Despite varying definitions, the practice of hypnosis often begins with the visualization of a calming image, continues with a deepening procedure, then, finally, introduces affirmations. The treatment can be performed with a trained hypnotherapist’s help, yet it can be equally beneficial through self-hypnosis (Marchant, 2011).
Because of research and improved training and certification, hypnosis is no longer considered a fringe treatment. It is now promoted by the American Psychological Association (2020) as a therapy beneficial for “pain, anxiety, and mood disorders,” while helping people change negative habits such as smoking.
Perhaps surprisingly, hypnosis has been in use since the 1990s as an alternative to general anesthesia. The patient is given mild sedation, such as a local anesthetic, then guided to focus on their inner world and, through breathing techniques, led to a safe place (Thomson, 2019).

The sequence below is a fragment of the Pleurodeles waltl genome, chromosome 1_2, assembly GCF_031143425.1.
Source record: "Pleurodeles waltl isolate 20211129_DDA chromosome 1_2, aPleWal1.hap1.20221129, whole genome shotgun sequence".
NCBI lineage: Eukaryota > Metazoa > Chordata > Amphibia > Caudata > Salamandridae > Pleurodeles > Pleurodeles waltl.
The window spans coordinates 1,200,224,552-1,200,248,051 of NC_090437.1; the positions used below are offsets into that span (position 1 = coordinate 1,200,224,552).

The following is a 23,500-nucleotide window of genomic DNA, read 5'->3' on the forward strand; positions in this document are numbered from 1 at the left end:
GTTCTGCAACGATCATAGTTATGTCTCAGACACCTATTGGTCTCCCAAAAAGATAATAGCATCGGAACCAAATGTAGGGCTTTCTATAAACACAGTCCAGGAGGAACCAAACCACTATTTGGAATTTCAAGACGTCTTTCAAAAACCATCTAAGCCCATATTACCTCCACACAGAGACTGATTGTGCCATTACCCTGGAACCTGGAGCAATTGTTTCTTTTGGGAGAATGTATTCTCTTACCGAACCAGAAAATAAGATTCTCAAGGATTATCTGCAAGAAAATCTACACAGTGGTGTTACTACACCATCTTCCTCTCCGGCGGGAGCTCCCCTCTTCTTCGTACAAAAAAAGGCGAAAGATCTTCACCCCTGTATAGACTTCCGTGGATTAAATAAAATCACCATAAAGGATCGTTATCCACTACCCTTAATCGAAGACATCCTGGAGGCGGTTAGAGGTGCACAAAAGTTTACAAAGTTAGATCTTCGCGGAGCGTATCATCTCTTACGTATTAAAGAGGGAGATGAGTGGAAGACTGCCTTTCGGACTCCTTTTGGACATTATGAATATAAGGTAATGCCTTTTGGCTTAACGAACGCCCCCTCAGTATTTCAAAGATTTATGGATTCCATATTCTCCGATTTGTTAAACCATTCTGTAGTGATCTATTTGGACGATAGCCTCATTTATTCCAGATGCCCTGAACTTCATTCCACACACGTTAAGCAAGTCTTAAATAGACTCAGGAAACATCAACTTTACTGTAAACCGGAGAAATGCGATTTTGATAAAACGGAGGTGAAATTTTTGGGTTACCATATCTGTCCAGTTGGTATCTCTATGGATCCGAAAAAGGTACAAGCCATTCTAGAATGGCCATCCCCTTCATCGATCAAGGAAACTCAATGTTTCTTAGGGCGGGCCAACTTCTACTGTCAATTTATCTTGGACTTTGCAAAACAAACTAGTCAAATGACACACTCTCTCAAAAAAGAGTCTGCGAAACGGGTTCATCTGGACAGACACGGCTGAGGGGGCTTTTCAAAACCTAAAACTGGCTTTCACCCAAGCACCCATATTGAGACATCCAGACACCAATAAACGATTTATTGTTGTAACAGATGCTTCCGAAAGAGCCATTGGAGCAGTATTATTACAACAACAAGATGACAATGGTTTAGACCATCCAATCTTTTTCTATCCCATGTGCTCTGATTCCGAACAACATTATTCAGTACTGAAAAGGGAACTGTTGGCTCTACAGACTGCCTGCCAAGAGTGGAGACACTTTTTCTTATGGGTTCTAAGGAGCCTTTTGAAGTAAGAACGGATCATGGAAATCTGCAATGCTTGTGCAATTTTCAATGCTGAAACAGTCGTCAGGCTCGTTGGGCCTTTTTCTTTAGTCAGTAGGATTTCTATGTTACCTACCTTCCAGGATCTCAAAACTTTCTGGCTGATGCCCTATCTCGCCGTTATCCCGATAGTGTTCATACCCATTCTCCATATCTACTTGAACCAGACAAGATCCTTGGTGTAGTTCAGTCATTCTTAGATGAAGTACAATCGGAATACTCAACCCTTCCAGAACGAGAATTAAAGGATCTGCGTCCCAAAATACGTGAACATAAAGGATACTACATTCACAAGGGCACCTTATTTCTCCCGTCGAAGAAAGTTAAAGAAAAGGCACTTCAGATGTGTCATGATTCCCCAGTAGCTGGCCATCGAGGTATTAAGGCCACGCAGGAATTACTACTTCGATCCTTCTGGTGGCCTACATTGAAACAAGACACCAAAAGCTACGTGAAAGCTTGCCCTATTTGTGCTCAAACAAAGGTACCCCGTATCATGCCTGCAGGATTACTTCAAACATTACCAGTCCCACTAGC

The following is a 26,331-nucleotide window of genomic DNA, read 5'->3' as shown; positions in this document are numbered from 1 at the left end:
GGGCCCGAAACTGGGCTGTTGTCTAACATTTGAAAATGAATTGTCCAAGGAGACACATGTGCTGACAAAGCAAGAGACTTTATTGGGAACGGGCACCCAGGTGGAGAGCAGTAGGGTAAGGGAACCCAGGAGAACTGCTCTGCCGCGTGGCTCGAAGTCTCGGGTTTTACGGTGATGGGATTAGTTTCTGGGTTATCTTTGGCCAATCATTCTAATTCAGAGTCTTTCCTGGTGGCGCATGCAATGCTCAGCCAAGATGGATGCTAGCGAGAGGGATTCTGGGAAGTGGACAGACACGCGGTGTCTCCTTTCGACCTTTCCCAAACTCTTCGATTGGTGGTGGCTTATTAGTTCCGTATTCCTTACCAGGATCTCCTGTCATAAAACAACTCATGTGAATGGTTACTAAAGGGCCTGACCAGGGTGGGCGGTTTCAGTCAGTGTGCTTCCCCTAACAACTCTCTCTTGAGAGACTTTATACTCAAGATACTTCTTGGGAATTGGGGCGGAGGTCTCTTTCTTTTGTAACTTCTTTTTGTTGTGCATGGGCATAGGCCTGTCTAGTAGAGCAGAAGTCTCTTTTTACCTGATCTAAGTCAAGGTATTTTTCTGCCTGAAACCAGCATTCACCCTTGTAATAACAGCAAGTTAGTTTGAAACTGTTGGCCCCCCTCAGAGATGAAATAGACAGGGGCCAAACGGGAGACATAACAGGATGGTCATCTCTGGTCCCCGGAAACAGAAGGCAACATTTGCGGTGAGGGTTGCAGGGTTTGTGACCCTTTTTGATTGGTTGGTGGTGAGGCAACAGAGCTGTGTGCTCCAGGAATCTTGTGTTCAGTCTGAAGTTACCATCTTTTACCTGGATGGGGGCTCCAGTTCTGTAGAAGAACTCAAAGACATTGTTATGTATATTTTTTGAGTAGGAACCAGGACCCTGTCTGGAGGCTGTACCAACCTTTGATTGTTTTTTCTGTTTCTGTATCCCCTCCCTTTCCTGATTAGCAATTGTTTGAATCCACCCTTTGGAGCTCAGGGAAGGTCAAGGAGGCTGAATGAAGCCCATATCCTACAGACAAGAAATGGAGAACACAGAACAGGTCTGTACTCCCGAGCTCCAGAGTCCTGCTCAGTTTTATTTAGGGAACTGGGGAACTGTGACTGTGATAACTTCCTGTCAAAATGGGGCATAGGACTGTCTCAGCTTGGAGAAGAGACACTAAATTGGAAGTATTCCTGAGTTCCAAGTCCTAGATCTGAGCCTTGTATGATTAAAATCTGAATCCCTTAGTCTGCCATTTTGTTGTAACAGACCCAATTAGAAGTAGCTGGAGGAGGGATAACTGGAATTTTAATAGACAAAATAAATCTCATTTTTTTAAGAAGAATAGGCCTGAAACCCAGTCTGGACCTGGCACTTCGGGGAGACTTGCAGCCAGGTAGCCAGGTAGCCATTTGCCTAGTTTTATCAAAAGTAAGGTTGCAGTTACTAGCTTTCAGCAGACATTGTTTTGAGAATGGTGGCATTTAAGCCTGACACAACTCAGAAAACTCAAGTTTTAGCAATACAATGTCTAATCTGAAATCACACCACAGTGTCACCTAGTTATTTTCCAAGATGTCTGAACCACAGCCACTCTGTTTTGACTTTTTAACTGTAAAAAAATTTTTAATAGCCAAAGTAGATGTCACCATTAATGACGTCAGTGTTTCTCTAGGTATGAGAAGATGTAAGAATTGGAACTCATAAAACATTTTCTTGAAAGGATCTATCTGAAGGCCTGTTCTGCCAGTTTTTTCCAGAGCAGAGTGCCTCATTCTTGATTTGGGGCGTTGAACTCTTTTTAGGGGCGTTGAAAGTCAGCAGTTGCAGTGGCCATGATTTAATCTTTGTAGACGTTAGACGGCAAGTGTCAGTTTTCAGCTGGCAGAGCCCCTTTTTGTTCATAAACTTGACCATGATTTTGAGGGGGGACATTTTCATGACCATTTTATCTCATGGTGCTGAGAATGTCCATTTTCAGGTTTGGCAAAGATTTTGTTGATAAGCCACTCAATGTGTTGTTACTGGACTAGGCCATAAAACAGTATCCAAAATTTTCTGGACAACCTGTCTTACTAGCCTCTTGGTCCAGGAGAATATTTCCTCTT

So, what happens when people enter this altered state of mind?
Research suggests there are several stages of hypnosis.
The initial relaxation element of hypnotherapy starts by dampening down the activity of the frontal cortex. Limiting the effectiveness of this area of the brain, central to attention, planning, and making decisions, increases activity in other areas engaged in filtering and integrating information.
We become more open to information, more suggestible, and capable of creating more intense sensations in our minds (Thomson, 2019).
A fascinating study in 2006 found that the brains of hypnotized individuals who were asked to imagine pleasant memories responded as if the experiences were real. The parts of the brain involved in movement and sensation became more active (Faymonville, Boly, & Laureys, 2006).
What Is It Used for According to Research?